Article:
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Enrichment program offers students unique learning opportunities

  • Exploring creativity
    Exploring creativity  Art classes present an opportunity to explore creativity in a way that may not be found in a school classroom.  Photo by Graham Bryant '13
  • Egg drop
    Egg drop  Engineering students watch as their creations for protecting a dropped egg are put to the test.  Photo by Graham Bryant '13
  • Eggs and peanut butter
    Eggs and peanut butter  One girl used the power of peanut butter to successfully cushion her egg from the fall.  Photo by Graham Bryant '13
  • Genetics
    Genetics  Some older students learn about genetic diseases, their causes and treatment.  Photo by Graham Bryant '13
  • Drama
    Drama  Three of the program's younger students show off what they learned in a week-long drama class.  Photo by Graham Bryant '13
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William & Mary recently welcomed several hundred students to campus, but they were a bit younger than the university’s usual enrollees.

They came for the Summer Enrichment Program (SEP) offered by the College’s Center for Gifted Education, where students in grades K through 9 can explore topics not offered in their regular school curriculum.

The Summer Enrichment Program is intended to present academic challenges to gifted learners, who have to qualify in order to enroll. Qualification is based on performance on nationally standardized tests, according to program director Mihyeon Kim, who explained that students have to be over the 95th percentile in at least one subject in order to be admitted to the program. Students then have the opportunity to choose from classes that cover topics like engineering, genetic diseases and art.

Approximately 600 students participate in the Summer Enrichment Program each year, split over two one-week sessions. Classes have a minimum of eight students and a maximum of 16, with an instructor and teaching assistant for each as well as floating assistants that can help out wherever they’re needed. Dr. Kim says that this low student to teacher ratio helps kids adjust to being on a college campus, which can be quite different from the classrooms in their normal schools.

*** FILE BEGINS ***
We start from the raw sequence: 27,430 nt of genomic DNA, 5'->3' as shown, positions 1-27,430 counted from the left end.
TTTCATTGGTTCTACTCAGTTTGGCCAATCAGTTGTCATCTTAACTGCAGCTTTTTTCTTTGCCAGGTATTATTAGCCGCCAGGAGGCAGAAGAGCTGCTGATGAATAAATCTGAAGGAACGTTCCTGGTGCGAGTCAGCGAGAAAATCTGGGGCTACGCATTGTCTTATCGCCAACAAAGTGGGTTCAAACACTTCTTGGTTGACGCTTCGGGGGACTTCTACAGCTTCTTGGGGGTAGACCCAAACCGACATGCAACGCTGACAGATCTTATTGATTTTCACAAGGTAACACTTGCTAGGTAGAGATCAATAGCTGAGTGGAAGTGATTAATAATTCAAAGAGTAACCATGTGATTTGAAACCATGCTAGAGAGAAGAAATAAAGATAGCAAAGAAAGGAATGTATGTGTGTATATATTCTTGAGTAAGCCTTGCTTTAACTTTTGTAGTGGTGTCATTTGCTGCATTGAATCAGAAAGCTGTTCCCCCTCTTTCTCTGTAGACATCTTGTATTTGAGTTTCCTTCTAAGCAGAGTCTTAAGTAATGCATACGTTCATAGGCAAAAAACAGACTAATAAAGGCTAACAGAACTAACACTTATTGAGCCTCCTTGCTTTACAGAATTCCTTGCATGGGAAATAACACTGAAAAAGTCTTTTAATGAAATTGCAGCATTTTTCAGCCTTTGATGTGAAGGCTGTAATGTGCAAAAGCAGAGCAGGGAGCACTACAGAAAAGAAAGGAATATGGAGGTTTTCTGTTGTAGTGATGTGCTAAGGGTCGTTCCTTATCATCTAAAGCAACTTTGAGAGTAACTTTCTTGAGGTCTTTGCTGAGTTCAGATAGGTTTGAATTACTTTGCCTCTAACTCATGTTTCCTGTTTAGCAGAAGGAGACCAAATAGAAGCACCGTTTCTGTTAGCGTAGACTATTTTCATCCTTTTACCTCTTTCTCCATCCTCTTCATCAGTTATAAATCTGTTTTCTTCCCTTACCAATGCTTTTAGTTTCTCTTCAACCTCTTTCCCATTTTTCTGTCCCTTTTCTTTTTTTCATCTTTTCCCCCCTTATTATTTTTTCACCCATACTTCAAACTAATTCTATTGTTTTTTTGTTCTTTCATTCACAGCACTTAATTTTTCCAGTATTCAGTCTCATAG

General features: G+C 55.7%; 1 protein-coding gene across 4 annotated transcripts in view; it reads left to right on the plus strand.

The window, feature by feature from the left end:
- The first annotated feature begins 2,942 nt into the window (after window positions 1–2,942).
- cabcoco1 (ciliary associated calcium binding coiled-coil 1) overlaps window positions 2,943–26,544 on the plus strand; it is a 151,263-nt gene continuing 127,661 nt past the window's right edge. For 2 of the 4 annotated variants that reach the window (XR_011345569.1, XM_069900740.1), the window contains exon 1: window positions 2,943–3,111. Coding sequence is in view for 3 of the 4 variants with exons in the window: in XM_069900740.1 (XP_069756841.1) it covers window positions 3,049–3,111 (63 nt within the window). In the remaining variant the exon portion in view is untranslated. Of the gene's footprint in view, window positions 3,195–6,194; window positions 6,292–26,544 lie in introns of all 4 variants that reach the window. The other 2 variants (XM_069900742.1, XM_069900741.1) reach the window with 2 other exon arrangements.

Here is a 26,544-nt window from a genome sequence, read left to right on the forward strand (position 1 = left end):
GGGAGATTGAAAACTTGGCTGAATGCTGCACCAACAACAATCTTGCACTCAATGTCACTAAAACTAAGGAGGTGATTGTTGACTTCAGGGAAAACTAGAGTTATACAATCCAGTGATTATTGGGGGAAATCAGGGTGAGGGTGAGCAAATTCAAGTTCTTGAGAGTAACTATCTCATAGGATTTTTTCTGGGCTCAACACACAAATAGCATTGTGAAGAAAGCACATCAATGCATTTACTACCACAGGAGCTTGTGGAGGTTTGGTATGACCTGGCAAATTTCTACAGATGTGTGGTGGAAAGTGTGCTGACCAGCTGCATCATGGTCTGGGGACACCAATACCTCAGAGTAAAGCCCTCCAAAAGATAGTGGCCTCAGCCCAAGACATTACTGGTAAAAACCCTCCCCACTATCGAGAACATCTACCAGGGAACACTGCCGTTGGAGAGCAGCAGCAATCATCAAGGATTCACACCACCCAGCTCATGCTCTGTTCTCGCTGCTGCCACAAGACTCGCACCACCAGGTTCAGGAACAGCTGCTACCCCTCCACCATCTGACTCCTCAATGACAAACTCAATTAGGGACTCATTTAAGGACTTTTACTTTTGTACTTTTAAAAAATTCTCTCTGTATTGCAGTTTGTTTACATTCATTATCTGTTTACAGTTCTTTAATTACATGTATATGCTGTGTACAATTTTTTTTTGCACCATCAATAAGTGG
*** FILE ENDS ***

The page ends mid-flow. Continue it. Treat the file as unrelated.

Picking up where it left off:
The instructors believe that this program offers an exceptional experience for students, with projects based on those found in college courses. Retired shop teacher Pennie Brown teaches an engineering course for third through fifth graders and says that the projects are “the same concept, different materials” when compared to tasks that college students may undertake.

Brown also makes sure that students will take benefits back to their classes in school by “tying in the science and things of that nature so that whenever there’s a term or a concept they’ve done in class we bring it right back in.”

When Christina Estrella wanted to supplement her son Gavin’s education, W&M jumped out as a place that he could be challenged in ways not available in his normal classroom. This is now his fifth year in the program and younger brother Gabriel started this summer as well. Mom says that the coursework is what keeps them coming back, calling it “challenging enough that the kids can come here every year” and noting that her children’s experience here on campus “helps them think outside the box.”

Alaida Jones, another parent with a child in the program, agrees that the science courses that her son Adam has taken are unique among the opportunities available to Virginian students.

“We would not be able to get this anywhere else that I can think of,” she said.

Adam enjoys the program so much that she is able to use it as leverage during the school year, telling him, “You have to keep up your grades if you want to go back to William & Mary and participate.” The tactic appears to be an effective one, as he is a straight “A” student.

In addition to the summer program, the Center for Gifted Education offers Saturday Enrichment Programs throughout the fall and spring. These programs take place on campus and at various locations in Richmond and Washington, D.C.

 Some students are eager for any opportunity to further their education. As Alaida Jones puts it, “We intend to come every year.”